Glenfiddich Distillery

If you’re a whiskey lover, you need to make a trip to the Glenfiddich Distillery to experience whiskey at its best. Glenfiddich translates to “valley of the deer” and this explains why they use a stag as their logo. The distillery is located in Dufftown.

Glenfiddich is the world’s best-selling whiskey. The distillery was founded in 1886 and since then it has been owned by the Grant family.

All whiskey enthusiasts seeking a fully immersive experience should visit the valley and relish a golden drum of the whiskey. Visitors are allowed to taste and sample the whiskeys as well as create their own versions of it.

When you’re in Inverness do not miss an opportunity to experience first­hand this uniquely­run family heritage. You will also get a chance to have your picture taken, which you can email to your friends.

9. Merkinch Nature Reserve

Merkinch Nature ReserveSource: Mary and Angus Hogg / geograph.org.uk
Merkinch Nature Reserve

Merkinch Nature Reserve is absolutely worth a mention on our list of 15 best day trips from Inverness. The 54.7­hectare reserve is located in the heart of Inverness and is a hidden treasure that very few people know about.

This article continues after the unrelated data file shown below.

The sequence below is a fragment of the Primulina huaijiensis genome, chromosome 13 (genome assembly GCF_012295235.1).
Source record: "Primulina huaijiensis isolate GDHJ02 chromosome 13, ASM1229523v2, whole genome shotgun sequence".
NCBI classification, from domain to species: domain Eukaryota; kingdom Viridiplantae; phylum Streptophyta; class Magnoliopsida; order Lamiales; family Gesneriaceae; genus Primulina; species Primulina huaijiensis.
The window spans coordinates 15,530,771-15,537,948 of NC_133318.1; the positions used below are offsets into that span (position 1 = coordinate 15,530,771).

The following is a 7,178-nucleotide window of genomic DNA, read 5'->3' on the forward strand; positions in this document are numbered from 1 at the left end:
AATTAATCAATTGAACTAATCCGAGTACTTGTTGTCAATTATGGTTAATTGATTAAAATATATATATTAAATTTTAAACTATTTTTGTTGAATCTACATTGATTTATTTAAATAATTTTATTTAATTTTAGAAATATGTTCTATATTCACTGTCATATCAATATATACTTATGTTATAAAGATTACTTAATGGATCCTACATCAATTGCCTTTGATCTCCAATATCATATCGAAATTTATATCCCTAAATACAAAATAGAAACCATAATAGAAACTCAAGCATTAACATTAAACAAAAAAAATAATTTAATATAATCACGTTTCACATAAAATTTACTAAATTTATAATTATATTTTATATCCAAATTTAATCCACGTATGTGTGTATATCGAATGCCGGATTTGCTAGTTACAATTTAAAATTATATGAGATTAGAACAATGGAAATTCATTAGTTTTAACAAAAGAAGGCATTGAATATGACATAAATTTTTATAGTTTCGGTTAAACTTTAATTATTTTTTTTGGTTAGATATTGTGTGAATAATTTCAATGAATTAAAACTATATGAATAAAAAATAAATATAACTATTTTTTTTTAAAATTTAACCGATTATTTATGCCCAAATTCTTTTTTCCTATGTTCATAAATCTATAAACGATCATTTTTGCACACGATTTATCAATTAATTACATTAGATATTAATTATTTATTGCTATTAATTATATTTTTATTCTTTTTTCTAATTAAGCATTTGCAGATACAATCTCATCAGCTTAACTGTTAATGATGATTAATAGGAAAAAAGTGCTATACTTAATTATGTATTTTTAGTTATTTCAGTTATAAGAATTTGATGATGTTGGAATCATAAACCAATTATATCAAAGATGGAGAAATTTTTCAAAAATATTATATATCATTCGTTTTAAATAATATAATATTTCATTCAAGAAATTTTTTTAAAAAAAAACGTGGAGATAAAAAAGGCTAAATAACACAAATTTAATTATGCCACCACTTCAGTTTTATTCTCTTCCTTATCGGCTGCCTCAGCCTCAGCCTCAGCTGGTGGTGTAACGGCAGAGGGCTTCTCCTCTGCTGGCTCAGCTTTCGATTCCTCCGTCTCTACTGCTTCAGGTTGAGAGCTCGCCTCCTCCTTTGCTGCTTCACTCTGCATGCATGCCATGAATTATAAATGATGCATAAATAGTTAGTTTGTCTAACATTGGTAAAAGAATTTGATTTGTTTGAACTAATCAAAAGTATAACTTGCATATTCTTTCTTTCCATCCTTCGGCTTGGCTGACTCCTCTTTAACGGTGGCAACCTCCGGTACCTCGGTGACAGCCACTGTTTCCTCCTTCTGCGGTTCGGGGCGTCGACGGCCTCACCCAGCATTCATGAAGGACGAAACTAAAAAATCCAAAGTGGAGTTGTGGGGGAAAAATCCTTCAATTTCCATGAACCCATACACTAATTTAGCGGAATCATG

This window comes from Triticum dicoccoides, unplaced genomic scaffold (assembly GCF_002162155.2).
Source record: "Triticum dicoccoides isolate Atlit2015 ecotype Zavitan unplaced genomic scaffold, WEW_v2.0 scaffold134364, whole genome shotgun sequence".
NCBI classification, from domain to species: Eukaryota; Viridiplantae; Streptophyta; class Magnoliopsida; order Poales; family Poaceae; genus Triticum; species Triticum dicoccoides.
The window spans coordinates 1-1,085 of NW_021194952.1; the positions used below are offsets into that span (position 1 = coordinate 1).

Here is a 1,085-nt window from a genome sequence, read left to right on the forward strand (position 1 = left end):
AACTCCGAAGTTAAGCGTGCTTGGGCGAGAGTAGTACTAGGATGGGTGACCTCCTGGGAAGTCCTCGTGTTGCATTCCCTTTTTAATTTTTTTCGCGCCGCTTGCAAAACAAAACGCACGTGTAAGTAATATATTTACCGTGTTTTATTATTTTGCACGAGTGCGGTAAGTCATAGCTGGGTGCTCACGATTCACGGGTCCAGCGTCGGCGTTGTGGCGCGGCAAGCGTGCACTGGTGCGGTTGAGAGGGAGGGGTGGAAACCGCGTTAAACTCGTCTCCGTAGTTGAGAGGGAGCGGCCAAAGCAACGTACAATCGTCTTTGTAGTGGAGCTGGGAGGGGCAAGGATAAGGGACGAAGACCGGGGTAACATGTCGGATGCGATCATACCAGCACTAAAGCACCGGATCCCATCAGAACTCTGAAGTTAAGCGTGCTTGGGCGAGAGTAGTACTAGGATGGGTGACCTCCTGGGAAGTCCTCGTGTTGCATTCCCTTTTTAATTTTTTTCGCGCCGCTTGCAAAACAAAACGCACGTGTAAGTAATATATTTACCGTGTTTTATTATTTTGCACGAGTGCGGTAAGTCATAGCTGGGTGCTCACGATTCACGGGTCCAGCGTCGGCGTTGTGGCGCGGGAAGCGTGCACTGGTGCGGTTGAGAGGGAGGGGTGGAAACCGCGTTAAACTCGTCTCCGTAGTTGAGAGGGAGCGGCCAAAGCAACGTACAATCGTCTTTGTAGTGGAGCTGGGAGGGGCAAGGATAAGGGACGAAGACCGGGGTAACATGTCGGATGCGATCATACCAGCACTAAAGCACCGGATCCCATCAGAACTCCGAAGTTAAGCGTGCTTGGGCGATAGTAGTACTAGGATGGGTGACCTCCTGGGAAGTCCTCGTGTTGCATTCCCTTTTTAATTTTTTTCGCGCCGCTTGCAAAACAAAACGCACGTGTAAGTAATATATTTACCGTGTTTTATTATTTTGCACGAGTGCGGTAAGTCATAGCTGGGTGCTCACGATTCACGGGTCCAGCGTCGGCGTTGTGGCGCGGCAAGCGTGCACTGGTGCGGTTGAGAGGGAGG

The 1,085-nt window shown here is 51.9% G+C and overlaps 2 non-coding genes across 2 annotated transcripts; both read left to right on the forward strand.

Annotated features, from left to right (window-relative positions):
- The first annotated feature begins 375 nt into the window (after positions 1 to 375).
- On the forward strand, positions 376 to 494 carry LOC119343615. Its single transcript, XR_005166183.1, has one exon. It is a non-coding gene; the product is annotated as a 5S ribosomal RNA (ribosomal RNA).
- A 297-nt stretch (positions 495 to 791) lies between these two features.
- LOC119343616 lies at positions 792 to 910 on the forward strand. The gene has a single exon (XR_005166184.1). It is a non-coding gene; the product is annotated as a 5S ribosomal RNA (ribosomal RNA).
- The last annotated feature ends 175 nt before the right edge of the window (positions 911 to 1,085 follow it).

Merkinch was declared a nature reserve in November 2007. Even though the reserve is managed by the Merkinch LNR management group, it’s owned by The Highland Council. The wildlife present includes owls, weasels, cormorants, herons, roe deer, and waterbirds like kingfishers. If you are lucky, you might spot an osprey.

This gem is located to the west of where River Ness enters the sea. Pay a visit to this nature reserve and delight in the rolling hills.

10. Applecross Peninsula

Applecross Peninsula, ScotlandSource: Lim Phoon / shutterstock
Applecross Peninsula

The Applecross village was established in the 7th century by St. Maelrubha when he built a chapel there. Currently, there is a stone sculpture of him in Applecross. This village is also referred to as the Shore Street.

The peninsula is located in a remote area of Scotland and making the trip will inspire you as you enjoy the spectacular scenery. Exploring the Applecross Peninsula and getting a glimpse of the abundant wildlife will provide the perfect escape from the stresses of life.

Nature lovers can also look out for wildlife in this beautiful village.

Suggested tour: Applecross & the Wild Highlands Tour from Inverness

11. Craig Phadrig

View over Strathpeffer from Craig PhadrigSource: Jan Holm / shutterstock
View over Strathpeffer from Craig Phadrig

This picturesque forested hill on the west of Inverness offers interesting forest walks and is home to a wide range of wildlife.

Craig Phadrig was once a stronghold for Bridei Mac Maelchon, a Pictish King. Currently, the 172-meter-high hill is managed by the Forestry. This hill has clear paths that are very easy to navigate.

At the summit of the hill is a stone fort that was manipulated by heat to form a glass­like material.

12. Inverness Museum and Art Gallery

Inverness Museum And Art GallerySource: John Allan / Wikimedia